- Internet Explorer Zero Day – There was a nasty zero day vulnerability discovered in Internet Explorer this month. The vulnerability was very similar to countless other zero day vulnerabilities found in Internet Explorer in past months / years but this one seemed to seize the attention of the media, so it got a lot of press. One thing that it did that was good was it reiterated the importance of using an alternate web browser (Google Chrome, Mozila Firefox, even Apple Safari or Opera). Basically, anything but the ‘big blue e’.
- First month with no Windows XP Updates – As many / most of you know, 8 April was the last update for Microsoft Windows XP and a number of other Microsoft products. This does not mean that Windows XP (or the other discontinued products) will just magically stop working but it does mean that the discontinued products are at a significantly higher risk of being infected with viruses and the like.
- CryptoLocker still making the rounds – For those that are not aware, the CryptoLocker virus encrypts all of your files and, once the encryption is complete, displays a message that you have to pay a ransom (typically between $400 and $4,000) to get your data back. The files are encrypted with very strong encryption so, without a backup, paying the ransom or losing the data are the only two options available.
Microsoft – According to the Advanced Notification of May 2014, there are a total of 9 bulletins with 3 listed as critical and the remaining 6 listed as important. All 3 of the critical bulletins address vulnerabilities that can allow remote code execution (someone can install software onto your computer without your permission or knowledge). The important bulletins range from remote code execution to privilege escalation (allowing a user or process / program to run with administrative privileges without the administrative password) and security feature bypass (bypassing specific security features). Most of the updates require a reboot and, at least with the critical vulnerabilities, should be installed as soon as testing permits.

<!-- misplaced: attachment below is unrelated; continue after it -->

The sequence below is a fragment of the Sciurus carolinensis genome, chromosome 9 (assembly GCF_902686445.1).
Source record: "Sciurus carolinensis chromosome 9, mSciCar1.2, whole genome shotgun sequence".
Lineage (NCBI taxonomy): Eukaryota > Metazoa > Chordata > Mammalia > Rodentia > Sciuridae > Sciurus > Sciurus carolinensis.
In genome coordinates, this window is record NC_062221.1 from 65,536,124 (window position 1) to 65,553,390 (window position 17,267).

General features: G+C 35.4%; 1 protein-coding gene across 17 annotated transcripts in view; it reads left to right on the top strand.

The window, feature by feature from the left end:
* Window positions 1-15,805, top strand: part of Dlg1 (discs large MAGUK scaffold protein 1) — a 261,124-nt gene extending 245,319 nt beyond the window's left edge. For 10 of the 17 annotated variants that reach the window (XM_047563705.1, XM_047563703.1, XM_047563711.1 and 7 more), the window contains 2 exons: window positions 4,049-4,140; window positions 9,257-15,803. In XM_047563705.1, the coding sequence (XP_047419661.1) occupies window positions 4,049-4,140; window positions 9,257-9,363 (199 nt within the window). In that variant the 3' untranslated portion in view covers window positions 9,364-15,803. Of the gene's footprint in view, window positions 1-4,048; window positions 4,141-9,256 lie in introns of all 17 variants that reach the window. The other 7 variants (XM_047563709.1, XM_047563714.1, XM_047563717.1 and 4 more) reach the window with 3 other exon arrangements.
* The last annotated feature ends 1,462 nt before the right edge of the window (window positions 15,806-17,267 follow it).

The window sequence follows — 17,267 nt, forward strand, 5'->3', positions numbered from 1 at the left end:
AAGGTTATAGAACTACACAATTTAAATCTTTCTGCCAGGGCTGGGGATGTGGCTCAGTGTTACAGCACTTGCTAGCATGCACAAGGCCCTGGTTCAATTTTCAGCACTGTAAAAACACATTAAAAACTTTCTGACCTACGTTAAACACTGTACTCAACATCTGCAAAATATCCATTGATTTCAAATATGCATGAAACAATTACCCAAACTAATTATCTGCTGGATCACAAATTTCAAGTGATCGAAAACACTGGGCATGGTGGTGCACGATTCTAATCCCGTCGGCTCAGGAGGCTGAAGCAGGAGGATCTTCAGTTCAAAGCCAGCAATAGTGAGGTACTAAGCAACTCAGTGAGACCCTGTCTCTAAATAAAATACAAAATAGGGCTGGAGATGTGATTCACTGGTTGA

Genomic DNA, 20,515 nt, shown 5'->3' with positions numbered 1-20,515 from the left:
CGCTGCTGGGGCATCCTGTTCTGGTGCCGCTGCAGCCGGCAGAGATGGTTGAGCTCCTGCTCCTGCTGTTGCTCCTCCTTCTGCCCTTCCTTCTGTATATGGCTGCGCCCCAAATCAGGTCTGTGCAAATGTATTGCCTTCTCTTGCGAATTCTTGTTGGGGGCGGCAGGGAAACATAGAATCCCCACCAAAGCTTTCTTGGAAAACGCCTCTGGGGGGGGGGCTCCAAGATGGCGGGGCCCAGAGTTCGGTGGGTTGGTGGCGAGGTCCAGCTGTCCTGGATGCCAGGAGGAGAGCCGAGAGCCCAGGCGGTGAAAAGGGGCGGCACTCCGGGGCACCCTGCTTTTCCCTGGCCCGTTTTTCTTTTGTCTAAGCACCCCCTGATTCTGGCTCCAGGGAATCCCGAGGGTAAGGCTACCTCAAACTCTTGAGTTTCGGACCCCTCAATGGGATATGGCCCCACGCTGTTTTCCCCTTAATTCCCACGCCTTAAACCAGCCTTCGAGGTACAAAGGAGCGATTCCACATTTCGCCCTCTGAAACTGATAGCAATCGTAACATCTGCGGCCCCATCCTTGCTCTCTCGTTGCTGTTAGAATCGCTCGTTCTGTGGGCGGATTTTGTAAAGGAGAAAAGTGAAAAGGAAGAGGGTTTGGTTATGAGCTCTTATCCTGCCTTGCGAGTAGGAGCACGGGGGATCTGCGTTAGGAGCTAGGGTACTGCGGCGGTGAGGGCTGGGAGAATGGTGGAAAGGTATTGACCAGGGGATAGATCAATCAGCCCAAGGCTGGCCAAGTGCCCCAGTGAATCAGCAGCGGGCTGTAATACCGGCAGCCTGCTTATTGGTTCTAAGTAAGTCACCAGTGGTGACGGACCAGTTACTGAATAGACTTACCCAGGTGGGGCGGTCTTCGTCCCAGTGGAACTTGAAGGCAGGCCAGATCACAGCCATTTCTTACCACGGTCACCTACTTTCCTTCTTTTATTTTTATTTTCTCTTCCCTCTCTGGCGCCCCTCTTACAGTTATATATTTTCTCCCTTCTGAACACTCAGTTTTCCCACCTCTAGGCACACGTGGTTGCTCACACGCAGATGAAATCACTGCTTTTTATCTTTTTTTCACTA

Microsoft releases regular updates the second Tuesday of each month, often referred to as ‘Patch Tuesday’. These updates are catagorized as Low, Moderate, Important or Critical. Details on the categories are available here. The updates can include any supported Microsoft product from Windows to Office to Internet Explorer and server products like Exchange and SQL Server. If you have one or more of these products installed, especially if the update is listed as Important or Critial, it’s important that the updates are installed.
Adobe – Adobe has released critical updates for muliple products this month. One thing to take away from this, especially in light of all of the recent “I’m going to get a Mac since Windows XP is going away, plus Macs don’t get viruses” chatter that we’re hearing lately. It’s important to note that several of the critical vulnerabilities address problems with software that affect only or affect also the Mac platform. All users are encouraged to review the udpates and apply them as soon as testing permits. All MyIT clients already have these updates installed.
Like Microsoft, Adobe now releases updates to their products on the second Tuesday of each month. Adobe will also release ‘out of band’ updates if necessary to address critical vulnerabilities in their products. Adobe products include Adobe Reader (for viewing PDF files), Adobe Flash Player (often used to watch videos, for interactive content like games, etc.), Adobe Shockwave and the Adobe Creative Suite (Photoshop, Illustrator, Acrobat, Lightroom, etc.).
Java – Java has been relatively quiet for a long time but has released Java 7 update 55 this month. Java 8 is still out and available but isn’t recommended for mainstream use yet.
Java is a tool that’s widely used by banks, online service providers and even security companies for SSL VPN connections. Java’s ‘official’ release cycle is approximately quarterly but Java updates have been ‘fast and furious’ in recent months. It’s worth noting again that, if you don’t absolutely need Java on your computer, it’s not a bad idea to remove it altogether.